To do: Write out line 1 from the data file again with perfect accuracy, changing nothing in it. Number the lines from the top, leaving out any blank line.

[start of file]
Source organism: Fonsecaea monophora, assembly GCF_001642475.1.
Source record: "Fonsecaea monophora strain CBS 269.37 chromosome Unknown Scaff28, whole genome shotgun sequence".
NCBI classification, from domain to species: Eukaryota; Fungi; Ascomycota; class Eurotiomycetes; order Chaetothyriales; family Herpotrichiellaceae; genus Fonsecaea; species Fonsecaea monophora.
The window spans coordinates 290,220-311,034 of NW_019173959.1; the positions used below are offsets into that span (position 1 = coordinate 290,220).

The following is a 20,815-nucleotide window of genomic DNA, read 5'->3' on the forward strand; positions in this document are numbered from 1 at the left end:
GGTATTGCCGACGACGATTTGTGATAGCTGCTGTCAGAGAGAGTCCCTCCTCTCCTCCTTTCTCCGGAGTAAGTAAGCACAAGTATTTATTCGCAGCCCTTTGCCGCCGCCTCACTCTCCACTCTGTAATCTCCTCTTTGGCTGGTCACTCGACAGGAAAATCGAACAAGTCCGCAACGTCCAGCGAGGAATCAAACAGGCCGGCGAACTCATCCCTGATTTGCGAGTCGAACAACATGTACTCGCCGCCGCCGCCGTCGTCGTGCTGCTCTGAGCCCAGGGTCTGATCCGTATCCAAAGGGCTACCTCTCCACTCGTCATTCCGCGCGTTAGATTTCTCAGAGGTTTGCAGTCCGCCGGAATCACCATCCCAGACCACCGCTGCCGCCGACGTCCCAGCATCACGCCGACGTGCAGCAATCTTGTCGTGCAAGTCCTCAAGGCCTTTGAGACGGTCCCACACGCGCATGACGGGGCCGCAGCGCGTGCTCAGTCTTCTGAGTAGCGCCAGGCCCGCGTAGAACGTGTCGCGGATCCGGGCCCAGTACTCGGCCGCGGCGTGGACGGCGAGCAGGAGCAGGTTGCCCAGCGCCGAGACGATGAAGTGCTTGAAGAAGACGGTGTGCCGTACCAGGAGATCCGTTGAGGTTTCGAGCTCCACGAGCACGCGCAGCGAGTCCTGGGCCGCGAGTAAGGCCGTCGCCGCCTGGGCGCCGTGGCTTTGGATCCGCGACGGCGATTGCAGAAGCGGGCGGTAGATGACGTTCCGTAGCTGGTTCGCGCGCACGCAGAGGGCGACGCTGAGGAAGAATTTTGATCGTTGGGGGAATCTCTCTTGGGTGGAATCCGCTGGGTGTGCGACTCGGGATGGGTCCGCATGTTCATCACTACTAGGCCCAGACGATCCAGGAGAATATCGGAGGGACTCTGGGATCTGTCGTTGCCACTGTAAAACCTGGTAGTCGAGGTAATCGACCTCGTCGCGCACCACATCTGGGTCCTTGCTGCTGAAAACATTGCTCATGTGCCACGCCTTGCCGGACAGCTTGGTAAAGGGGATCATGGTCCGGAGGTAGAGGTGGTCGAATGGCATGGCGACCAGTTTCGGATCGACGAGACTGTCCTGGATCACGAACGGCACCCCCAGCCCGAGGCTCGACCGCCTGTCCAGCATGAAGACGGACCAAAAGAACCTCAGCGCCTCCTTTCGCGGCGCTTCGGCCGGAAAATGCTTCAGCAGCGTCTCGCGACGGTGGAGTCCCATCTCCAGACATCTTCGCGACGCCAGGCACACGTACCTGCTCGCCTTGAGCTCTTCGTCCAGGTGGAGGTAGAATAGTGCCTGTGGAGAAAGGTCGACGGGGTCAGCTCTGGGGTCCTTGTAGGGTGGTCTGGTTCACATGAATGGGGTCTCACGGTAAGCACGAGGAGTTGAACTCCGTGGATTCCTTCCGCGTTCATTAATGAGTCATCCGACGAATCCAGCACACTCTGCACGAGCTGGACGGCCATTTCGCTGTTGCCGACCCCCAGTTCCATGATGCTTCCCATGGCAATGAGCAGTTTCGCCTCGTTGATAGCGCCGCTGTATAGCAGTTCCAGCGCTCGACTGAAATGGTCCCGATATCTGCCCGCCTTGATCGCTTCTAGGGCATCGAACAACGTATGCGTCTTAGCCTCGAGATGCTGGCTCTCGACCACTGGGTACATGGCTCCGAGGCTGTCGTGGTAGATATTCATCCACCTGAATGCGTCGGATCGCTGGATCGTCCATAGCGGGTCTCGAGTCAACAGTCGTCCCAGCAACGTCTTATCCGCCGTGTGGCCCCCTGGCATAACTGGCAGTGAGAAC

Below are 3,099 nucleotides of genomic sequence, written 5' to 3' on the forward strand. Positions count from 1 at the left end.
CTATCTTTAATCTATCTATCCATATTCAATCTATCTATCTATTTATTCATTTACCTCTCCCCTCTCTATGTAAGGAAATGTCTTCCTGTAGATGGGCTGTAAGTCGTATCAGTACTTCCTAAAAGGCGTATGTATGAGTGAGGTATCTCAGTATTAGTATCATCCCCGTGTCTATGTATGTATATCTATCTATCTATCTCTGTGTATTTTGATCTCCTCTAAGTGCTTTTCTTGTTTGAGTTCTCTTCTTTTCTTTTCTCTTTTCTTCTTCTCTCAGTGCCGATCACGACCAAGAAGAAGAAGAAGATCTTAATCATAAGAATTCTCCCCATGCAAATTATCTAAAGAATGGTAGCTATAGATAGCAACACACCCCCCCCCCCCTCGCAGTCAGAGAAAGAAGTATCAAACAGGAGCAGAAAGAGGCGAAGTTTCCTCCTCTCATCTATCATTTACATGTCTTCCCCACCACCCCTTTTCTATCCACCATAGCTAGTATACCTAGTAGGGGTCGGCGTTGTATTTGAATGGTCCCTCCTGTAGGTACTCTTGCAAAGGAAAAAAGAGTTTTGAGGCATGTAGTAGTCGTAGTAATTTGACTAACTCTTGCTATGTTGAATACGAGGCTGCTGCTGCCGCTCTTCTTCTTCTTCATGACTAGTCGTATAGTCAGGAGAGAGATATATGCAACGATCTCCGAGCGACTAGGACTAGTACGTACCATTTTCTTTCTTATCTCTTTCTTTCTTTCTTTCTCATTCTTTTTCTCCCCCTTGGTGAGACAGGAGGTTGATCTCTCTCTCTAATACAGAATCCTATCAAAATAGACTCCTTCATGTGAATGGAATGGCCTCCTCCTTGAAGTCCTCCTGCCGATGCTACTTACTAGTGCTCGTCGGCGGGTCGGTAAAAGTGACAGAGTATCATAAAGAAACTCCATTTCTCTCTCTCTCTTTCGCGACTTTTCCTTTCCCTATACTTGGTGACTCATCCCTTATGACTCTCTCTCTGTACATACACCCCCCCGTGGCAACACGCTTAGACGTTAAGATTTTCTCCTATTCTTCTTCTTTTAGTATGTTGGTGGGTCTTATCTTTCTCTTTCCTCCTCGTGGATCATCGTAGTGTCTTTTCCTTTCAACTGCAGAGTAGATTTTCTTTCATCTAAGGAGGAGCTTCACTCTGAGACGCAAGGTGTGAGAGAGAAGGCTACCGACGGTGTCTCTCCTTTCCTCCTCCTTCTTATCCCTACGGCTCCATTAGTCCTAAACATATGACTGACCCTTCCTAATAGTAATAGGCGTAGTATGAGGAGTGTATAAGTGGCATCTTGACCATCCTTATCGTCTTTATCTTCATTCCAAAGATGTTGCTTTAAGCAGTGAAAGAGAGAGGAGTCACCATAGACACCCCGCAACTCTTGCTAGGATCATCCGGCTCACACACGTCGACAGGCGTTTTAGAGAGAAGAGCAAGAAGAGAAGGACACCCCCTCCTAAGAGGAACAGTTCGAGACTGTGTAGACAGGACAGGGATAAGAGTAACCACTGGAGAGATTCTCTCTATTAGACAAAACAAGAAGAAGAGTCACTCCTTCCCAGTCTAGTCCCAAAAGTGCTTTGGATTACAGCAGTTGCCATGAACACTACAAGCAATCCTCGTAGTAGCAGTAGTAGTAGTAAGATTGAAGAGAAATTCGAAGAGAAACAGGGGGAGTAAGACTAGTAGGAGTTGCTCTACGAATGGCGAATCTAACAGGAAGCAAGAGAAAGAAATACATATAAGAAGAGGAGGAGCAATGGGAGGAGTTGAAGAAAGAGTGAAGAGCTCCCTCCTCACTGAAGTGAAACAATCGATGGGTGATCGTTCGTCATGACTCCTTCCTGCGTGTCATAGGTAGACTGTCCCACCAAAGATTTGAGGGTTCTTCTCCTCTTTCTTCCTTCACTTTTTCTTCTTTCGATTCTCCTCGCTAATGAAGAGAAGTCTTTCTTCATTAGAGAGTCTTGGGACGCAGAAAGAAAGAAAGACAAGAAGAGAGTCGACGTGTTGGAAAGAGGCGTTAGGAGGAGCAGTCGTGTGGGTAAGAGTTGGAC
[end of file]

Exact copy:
Source organism: Fonsecaea monophora, assembly GCF_001642475.1.